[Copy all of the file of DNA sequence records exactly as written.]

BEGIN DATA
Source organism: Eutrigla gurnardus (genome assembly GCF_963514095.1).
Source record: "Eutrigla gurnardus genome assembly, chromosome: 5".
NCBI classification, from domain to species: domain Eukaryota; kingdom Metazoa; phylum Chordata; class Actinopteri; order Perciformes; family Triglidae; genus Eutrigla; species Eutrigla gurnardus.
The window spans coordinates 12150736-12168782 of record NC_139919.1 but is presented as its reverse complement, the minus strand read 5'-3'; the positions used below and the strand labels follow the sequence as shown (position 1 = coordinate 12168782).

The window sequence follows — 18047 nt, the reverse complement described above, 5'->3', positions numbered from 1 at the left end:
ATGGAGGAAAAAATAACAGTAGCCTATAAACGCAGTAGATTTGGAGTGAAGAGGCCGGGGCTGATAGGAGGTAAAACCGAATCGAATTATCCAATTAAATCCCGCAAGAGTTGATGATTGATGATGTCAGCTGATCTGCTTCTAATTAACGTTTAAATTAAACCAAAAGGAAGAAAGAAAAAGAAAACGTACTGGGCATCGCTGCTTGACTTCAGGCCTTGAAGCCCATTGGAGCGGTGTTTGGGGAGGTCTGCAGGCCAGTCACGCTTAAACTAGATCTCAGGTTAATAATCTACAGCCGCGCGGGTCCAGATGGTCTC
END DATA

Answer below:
Source organism: Eutrigla gurnardus (genome assembly GCF_963514095.1).
Source record: "Eutrigla gurnardus genome assembly, chromosome: 5".
NCBI classification, from domain to species: domain Eukaryota; kingdom Metazoa; phylum Chordata; class Actinopteri; order Perciformes; family Triglidae; genus Eutrigla; species Eutrigla gurnardus.
The window spans coordinates 12150736-12168782 of record NC_139919.1 but is presented as its reverse complement, the minus strand read 5'-3'; the positions used below and the strand labels follow the sequence as shown (position 1 = coordinate 12168782).

The window sequence follows — 18047 nt, the reverse complement described above, 5'->3', positions numbered from 1 at the left end:
ATGGAGGAAAAAATAACAGTAGCCTATAAACGCAGTAGATTTGGAGTGAAGAGGCCGGGGCTGATAGGAGGTAAAACCGAATCGAATTATCCAATTAAATCCCGCAAGAGTTGATGATTGATGATGTCAGCTGATCTGCTTCTAATTAACGTTTAAATTAAACCAAAAGGAAGAAAGAAAAAGAAAACGTACTGGGCATCGCTGCTTGACTTCAGGCCTTGAAGCCCATTGGAGCGGTGTTTGGGGAGGTCTGCAGGCCAGTCACGCTTAAACTAGATCTCAGGTTAATAATCTACAGCCGCGCGGGTCCAGATGGTCTC